This month we’re celebrating our illustrated books, with our Picture Perfect theme. Earlier this month we encouraged you to feast your eyes on the beautiful pages of Michael Cunningham’s dark and perverse collection of fairytales A Wild Swan and Other Tales and now, to lift your Friday, we have an interview with its illustrator, the amazing Yuko Shimizu.
How did the collaboration with Michael Cunningham come about?
Book designer Rodrigo Corral, whom I had worked with in past, contacted me from the publisher that Michael was looking for an artist to illustrate his new book. Rodrigo thought I may be a good match, and recommended me to him. Some projects have a lot of obstacles from start to finish, some projects are just too smooth to be true. It was the latter. It was a lot of work for everyone, but it was always very smooth.
Which is your favourite story in A Wild Swan?
They are all great for different reasons, but maybe Monkey’s Paw. The original story is already really dark, and Michael’s version is even darker than that. I love it.
Could you tell us about the technical process you used to create the illustrations for the book?
They are all straight forward brush and ink drawing on watercolour paper.
What do you think it is about the fairy tale that makes it so popular, so compelling, and so transcendental of time?
Because they teach the core things you need to know about life. World change, history happen, but the core of being alive (and dead) doesn’t change. Very simple and important messages are in fairy tales.
How hard (or easy) was it to visualise the illustration that accompanied each of the tales in the book?
Nothing is easy. Creative process is hard. However, having said that, the best thing happened to me in this project was what Michael said to me in the beginning. ‘I am an artist; I do what I am good at. You are an artist too, and I respect and trust that you do what you are good at’. Michael and the publisher basically left me alone to come up with what works. Usually, clients art direct me, but it was more me art directing myself more than anything. I even re-did some of the images, and reworked on top of something that I initially thought were done. I wanted them to be good. I had to live up to their expectations.
Did you feel constrained in that you had to draw these images to accompany a story, rather than being able to create illustrations of your own?
The job on an illustrator is to illustrate the content to add something to it. So, yes, I did illustrate the story, but not literally illustrate the scenes, but more like illustrate the mood of each story. We had lots of meetings during the process. We wanted the images to be the reminiscent of turn of the last century illustrated books by artists such as Harry Clarke and Aubrey Beardsley. So, I did look at their and their peers’ works a lot, and try to include some contemporary touch to them.
Do you have a favourite illustration in A Wild Swan?
Probably Beasts. It took longer than any other. Just sit and draw the roses for days and days…
The pictures drawn for the book quite often (and shockingly) contain nudity; did you feel that the book being a grown up and uncensored reinterpretation of the fairy tales told to children allows you to present characters in their truest (naked) form?
We had discussed about this in the beginning during our early meetings. Because the stories often include sexual context, and because sometimes US publishing is very strict about nudity and all, but the publisher clearly stated there is no restrictions for interior illustrations for this book, so we are like, ‘then, let’s do this’. Especially because the illustrations are reminiscent of traditional children’s illustrated book style, we thought it would be fun to give it a bit of a twist.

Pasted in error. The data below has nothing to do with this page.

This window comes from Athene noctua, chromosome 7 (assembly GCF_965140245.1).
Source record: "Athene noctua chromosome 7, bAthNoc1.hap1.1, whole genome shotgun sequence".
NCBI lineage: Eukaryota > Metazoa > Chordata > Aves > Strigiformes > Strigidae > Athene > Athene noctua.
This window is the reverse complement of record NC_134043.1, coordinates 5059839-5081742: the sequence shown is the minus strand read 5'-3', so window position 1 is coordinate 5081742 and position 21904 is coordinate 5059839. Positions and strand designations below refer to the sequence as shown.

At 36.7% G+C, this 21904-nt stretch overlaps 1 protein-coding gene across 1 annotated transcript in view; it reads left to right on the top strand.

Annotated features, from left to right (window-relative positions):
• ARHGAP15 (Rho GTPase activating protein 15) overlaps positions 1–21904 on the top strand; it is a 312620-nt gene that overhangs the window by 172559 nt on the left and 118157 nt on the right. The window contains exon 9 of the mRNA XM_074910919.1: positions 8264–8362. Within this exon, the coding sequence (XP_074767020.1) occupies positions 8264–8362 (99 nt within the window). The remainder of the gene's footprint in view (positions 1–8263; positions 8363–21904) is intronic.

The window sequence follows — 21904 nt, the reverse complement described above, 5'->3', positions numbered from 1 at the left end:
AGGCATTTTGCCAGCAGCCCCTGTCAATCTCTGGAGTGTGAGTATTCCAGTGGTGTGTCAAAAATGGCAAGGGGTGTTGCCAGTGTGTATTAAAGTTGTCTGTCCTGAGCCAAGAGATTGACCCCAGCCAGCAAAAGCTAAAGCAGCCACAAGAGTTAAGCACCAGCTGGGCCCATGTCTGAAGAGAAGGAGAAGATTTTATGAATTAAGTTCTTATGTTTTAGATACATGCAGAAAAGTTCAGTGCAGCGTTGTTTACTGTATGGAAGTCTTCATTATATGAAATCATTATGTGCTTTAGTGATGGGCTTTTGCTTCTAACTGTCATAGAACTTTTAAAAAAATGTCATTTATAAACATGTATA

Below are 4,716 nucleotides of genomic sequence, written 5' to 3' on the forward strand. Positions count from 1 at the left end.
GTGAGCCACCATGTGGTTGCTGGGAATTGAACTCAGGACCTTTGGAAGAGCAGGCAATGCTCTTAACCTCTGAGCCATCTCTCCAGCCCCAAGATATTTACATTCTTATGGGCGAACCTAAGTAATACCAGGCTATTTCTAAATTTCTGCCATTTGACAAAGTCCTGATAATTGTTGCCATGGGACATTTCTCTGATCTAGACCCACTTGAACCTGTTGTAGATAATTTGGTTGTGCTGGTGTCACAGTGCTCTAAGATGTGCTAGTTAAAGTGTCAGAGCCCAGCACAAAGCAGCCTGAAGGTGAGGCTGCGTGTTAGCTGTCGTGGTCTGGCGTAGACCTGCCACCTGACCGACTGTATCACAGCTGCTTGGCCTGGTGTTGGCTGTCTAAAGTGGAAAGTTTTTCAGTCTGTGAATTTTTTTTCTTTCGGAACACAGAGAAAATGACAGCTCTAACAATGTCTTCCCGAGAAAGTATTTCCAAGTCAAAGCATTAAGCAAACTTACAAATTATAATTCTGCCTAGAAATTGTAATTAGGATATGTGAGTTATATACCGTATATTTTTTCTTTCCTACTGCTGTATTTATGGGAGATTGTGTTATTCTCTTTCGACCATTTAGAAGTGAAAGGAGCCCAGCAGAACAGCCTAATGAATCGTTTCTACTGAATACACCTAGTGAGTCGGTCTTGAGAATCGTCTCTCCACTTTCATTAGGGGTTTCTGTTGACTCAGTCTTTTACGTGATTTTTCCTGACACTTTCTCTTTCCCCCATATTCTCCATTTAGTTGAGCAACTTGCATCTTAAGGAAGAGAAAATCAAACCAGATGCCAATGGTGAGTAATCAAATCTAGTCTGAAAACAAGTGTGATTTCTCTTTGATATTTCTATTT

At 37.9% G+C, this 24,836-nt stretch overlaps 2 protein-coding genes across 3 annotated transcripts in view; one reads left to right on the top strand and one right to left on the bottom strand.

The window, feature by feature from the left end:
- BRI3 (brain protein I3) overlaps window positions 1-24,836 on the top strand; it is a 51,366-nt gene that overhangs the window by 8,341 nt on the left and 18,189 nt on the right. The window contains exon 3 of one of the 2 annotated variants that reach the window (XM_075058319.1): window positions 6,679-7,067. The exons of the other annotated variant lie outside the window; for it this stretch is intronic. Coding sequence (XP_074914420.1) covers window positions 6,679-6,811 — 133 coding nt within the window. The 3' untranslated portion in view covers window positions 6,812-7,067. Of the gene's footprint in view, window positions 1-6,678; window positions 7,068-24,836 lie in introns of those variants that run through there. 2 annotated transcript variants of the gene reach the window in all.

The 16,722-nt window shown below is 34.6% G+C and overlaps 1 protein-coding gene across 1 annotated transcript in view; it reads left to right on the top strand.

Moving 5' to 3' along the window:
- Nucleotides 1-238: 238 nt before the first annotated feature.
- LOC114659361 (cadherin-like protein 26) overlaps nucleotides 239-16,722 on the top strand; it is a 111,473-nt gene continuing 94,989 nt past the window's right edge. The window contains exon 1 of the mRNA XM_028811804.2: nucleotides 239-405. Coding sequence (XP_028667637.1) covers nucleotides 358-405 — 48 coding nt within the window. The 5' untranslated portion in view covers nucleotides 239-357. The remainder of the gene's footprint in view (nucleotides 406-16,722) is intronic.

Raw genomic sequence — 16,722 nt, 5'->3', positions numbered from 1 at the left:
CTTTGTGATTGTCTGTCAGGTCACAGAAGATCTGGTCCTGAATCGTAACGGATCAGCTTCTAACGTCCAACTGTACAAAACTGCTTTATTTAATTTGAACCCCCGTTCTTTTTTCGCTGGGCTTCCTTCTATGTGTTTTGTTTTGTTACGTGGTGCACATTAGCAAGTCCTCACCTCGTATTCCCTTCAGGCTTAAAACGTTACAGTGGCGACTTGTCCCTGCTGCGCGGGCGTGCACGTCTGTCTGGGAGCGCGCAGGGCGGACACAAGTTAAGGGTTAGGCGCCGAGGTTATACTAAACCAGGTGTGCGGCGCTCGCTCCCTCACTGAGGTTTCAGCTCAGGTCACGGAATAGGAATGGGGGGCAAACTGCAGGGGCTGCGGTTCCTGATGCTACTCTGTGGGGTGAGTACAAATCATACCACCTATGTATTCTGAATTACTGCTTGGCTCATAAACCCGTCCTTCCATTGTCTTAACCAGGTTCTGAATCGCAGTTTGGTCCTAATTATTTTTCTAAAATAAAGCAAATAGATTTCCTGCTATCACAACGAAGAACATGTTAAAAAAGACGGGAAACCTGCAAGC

(By the way, the publisher did a give away of A Wild Swan signed poster, with the image of the swan prince, for New York ComicCon, we have to tweak the image to make a PG version.)
Your art is usually bursting with colour. Why was no colour used in A Wild Swan?
For the style of the book, we thought it was more suitable. Just like the books from the turn of the last century. Also, I actually prefer to work just in black and white. But of course, everything that’s printed now a days is color, so I end up using colors. I still prefer simple and graphic black and white images.
Your website says that you get mixed up with the creator of Hello Kitty. How often does that happen, and how annoying is it?
Often enough. My name is very common Japanese name, so it is not like a surprising coincidence that would fascinate any Japanese person. It’s just my name sounds so exotic outside of Japan. I am just tired of explaining that all the time.
You moved to New York in 1999. How different do you find the city compared to Tokyo, where you’d previously lived?
I grew up in New York as a child, so it was more like coming back home than moving to a foreign land. They are both big cities, so there are similarities. And then there are differences. What matters to me is that I feel at home in New York, way more so than in Japan. So, it is all good!
What’s your favourite book?
This is tough! I am a book junkie, so I read a lot of books, in various genres, styles, and from different countries, fiction, non-fiction… you name it. It is really difficult to pick one favourite book.
Maybe I will pick a book I just recently read I thought was great. I finished reading Nobel Prize winning Albanian author Ismail Kadare’s The Siege (1970), which is about Ottoman attack on Albanian citadel. It was epic, but never heroic. War is the same today or 16th Century, it is foolish, and people suffer. We have not learned anything in 500 years, is a take away. Great read.
Take a look at Yuko Shimizu’s website here
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